SIX NORWEGIAN DESIGNERS CHALLENGING THE NORM
Photo by Einar Aslaksens
Interior designer and stylist Kirsten Visdal founded Håndverk + about six years ago, a platform where the Norwegian craft and design communities can meet and learn from each other. Her aim is to lift traditional craftsmanship into the future and help to push collaborations between the different fields. It's a collaborative project that has led to exhibitions, debates and workshops, as well as an annual magazine. ”Craftsmen and designers are interdependent, and when they work closely together the very best works are created,” Visdal explains.
She sees a new generation of Norwegian designers challenging traditional norms. ”They have a more transparent approach and don't let the market dictate their expressions. They also move fluently between art, design and craft,” says Visdal and points to the importance of new platforms such as Sorgenfri and Galleri Pytonare exhibiting and selling experimental design and craft in Olso. We asked her to pick six Norwegian designers pushing the norms.
Poppy Lawman was inspired by the hand washing routines in the pandemic and developed the series REN which was launched during Handicraft + at DogA in Oslo last autumn. The collection consists of brushes made of shoui sugi ban oak and horsehair. REN also describes the importance of self-care, calm routines and a slow lifestyle. Poppy goes into processes and spends time trying out materials, techniques and local productions. She wants to create sustainable products that last.
Poppy Lawman's brush Bue
"The design of the future must appeal as much to the heart as to the brain.” Anna Maria Øfstedal Eng has already established herself in the field by winning this year's handicrafts in the Bo Bedre prize, and Ferm Living has put her stool Rotben in producton. The objects she creates give associations to the mystique of nature. For Håndverk + in 2020, she developed the book support Morf, which is a reuse of products in tin, and the stools Templates in pine. Anna works at the crossroads of design and handicrafts and practices excellent craftsmanship herself.
”I started designing because the things in the interior design shops in Norway didn’t appeal to me. They are a bit like grocery stores, offering little diversity,” says Ali Gallefoss.
Gallefoss is a young Norwegian creative moving freely between art and design, challenging the established norm. He has assignments for established names such as Holzweiler and Snøhetta and works with products in various categories. Aiming to contribute to a greater diversity in the design industry, he will probably work in larger formats and of an international nature fairly quickly.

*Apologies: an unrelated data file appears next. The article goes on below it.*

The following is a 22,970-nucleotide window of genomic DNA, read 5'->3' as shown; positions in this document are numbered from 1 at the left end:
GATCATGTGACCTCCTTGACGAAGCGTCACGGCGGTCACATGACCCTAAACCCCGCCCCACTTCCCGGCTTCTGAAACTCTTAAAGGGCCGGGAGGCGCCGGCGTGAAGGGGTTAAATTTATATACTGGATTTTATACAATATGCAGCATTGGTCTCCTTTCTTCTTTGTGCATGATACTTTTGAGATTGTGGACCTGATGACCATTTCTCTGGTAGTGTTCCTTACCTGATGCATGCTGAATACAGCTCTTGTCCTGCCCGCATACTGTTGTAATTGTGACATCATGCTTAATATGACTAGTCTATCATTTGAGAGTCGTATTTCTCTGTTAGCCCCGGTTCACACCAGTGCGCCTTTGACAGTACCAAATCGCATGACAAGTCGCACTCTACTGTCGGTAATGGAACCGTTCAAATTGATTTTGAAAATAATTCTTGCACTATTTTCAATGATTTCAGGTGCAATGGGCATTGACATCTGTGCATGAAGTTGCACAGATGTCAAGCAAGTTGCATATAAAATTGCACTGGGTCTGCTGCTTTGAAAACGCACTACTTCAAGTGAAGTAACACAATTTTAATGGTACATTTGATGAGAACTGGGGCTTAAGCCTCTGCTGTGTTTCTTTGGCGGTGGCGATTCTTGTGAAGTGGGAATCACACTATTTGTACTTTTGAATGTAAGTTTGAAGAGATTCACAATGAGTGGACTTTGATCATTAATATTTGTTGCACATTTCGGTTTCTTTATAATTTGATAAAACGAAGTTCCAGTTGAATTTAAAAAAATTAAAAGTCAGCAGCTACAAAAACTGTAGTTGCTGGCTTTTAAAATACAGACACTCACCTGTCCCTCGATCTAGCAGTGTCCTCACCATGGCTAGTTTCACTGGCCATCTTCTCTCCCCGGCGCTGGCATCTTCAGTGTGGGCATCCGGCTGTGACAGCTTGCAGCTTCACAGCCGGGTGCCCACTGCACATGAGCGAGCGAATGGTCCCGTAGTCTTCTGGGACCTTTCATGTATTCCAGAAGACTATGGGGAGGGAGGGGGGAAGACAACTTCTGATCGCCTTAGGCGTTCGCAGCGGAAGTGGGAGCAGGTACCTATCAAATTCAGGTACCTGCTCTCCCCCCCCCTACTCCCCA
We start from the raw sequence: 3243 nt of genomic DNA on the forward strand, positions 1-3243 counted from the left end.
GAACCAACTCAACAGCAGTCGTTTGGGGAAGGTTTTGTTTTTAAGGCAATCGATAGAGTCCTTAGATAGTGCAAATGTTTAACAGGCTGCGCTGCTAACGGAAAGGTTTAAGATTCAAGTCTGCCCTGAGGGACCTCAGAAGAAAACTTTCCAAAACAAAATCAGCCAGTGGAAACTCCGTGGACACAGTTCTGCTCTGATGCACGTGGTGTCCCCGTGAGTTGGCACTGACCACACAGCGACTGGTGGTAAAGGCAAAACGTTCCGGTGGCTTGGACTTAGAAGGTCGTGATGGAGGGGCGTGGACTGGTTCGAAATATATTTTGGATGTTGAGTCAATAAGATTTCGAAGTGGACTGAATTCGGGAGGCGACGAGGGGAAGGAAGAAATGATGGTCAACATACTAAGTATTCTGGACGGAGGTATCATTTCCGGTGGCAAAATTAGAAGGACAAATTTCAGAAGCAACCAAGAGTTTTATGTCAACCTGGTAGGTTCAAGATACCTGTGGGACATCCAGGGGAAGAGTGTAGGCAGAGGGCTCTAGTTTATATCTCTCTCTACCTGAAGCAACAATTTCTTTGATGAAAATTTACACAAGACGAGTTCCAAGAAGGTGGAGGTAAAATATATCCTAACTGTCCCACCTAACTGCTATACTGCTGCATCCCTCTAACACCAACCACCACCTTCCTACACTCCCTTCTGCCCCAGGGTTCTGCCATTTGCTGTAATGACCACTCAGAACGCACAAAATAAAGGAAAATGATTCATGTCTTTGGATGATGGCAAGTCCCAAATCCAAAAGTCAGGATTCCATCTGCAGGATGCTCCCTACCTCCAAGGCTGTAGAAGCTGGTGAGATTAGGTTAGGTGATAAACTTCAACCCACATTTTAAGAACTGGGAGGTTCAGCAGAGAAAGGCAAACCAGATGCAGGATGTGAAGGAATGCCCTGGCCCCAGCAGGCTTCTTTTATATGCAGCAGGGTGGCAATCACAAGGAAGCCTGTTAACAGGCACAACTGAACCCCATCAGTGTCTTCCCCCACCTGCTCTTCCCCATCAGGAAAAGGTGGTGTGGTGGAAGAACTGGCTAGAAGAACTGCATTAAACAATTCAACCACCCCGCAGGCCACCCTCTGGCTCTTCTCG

Ali Gallefoss won the Bo Bedre Design Prize as newcomer of they year in 2020.
Studio Sløyd consists of Tim Knutsen, Herman Ødegaard and Mikkel Jøraandstad, interested in challenging the notion of pine wood, which most Scandinavians has a love / hate relationship to, going back to the seventies. The pine products from Studio Sløyd have received a lot of attention, and two pieces have already been put into production. The design trio is inspired by the Scandinavian design heritage, but interprets it with a more playful and unpredictable approach.
"I want to help expand the field and challenge the role of the designer,” says Nebil Zeman. He started his education as a carpenter and ended up with a bachelor's degree at the Oslo Academy of the Arts. As a designer he wants to challenge the established field and works in the virtual world where he interprets physical things that we surround ourselves with into free imagination. Zeman works from a well-known grid system, which gives his objects a strong character. He has had several objects exhibited at the alternative arenas Sorgenfri and Galleri Pyton.
Sisse Lee is a newly graduated craftsman with an impressive CV when it comes to exhibitions and projects in which she has participated. She has exhibited in renowned galleries with her series BIGWARE in clay, stoneware and porcelain. She works thematically and critically and her products are characterized by archetypes. The containers bear the mark of processes and craftsmanship, but are at the same time defined and homogeneous in expression. Sisse is hardworking and will go a long way an artist.